Extracted from James Howard Kunstler‘s book “The Geography of Nowhere: The Rise and Decline of America’s Man-Made Landscape“, pages 26-27.
Individualism, at first, only saps the virtues of public life; but in the long run it attacks and destroys all others and is at length absorbed in selfishness. — Alexis de TocquevilleThis is embodied today in the popular phrase, “You can’t tell me what to do with my land.” The “you” here might be a neighbor, the community, or the government. The government’s power to regulate land use was limited under the Fifth and Fourteenth Amendments to the constitution. The Fifth states that private property cannot be taken for public use without due process of law and just compensation — the right to public hearings and payment at market value — and the Fourteenth reiterates the due process clause. All subsequent land-use law in America has hinged on whether it might deprive somebody of the economic value of their land.
America’s were the most liberal property laws on Earth when they were established. The chief benefits were rapid development of the wilderness, equal opportunity for those with cash and/or ambition, simplicity of acquisition, and the right to exploitation — such as chopping down all the virgin white pine forests of Michigan (they called it “mining trees”). Our laws gave the individual clear title to make his own decisions, but they also deprived him of the support of community and the presence of sacred places.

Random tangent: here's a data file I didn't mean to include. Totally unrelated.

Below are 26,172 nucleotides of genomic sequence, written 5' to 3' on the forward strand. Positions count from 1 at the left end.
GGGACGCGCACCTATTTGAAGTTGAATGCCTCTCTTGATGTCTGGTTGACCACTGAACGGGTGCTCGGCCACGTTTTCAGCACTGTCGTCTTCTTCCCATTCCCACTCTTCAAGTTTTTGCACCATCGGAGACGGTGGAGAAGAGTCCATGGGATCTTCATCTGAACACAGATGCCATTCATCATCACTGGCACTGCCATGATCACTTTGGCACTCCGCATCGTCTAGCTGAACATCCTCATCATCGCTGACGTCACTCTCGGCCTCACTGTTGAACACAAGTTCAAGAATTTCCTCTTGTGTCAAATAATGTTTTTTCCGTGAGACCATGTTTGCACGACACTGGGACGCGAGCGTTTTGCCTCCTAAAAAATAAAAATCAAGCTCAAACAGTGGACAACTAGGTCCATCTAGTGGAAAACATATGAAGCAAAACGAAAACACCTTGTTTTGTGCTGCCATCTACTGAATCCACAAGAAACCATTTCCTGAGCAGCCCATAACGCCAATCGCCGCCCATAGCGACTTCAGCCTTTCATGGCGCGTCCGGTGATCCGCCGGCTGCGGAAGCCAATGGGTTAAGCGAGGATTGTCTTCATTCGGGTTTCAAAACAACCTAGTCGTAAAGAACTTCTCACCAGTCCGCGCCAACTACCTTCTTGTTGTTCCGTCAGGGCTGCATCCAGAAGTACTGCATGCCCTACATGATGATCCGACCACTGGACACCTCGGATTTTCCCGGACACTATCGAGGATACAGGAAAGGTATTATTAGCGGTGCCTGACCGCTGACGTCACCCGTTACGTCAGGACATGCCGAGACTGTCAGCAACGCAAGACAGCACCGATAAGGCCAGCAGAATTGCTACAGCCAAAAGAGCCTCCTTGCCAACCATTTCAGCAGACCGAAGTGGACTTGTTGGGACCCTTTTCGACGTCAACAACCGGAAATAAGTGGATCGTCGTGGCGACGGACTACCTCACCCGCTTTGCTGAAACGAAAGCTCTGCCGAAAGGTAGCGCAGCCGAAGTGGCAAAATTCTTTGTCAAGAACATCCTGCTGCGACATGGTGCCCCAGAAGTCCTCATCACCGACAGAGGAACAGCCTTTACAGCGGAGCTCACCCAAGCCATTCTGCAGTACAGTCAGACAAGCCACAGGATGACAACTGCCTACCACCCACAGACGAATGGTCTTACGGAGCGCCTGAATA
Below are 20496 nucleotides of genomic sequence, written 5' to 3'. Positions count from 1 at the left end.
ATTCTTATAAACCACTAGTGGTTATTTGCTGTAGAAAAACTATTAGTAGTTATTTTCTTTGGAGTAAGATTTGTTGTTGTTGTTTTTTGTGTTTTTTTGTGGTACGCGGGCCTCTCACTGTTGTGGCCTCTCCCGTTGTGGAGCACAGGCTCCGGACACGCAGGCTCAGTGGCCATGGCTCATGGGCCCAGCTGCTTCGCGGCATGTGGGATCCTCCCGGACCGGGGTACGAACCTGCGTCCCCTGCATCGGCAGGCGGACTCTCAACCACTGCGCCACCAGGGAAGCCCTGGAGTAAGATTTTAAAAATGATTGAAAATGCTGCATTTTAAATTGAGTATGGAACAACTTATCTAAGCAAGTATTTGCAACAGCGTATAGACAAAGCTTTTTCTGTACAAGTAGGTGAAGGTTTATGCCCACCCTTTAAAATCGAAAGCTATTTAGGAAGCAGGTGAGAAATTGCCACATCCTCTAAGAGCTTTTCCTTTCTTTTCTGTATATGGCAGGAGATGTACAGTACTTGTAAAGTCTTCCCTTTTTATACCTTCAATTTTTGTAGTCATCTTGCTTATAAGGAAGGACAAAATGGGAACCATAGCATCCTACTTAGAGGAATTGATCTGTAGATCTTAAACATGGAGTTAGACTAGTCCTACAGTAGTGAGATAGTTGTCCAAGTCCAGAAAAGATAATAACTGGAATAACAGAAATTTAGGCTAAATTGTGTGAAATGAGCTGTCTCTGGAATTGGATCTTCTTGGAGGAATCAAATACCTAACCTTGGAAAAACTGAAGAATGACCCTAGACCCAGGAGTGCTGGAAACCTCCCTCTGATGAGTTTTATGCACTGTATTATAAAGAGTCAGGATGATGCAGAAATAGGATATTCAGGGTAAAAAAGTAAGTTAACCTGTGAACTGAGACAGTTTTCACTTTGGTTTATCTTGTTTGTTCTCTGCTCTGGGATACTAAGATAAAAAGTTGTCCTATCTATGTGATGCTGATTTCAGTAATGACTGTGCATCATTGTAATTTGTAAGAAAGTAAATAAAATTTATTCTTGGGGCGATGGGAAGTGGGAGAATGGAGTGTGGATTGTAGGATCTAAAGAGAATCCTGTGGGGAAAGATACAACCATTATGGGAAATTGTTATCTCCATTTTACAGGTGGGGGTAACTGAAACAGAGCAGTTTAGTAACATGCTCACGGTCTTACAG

The identification of this extreme individualism of property ownership with all that is sacred in American life has been the source of many of the problems I shall describe in the pages that follow. Above all, it tends to degrade the idea of the public realm, and hence of the landscape tissue that ties together the thousands of pieces of private property that make up a town, a suburb, a state. It also degrades the notion that the private individual has a responsibility to this public realm — or, to put it another way, that the public realm is the physical manifestation of the common good.
Tocqueville observed this when he toured America in 1831. “Individualism,” he wrote, “at first, only saps the virtues of public life; but in the long run it attacks and destroys all others and is at length absorbed in selfishness.”
|From the sterile, stinking suburban individualism of Tranberglia, Gjøvik's parallel to Holmenkollåsen in Oslo|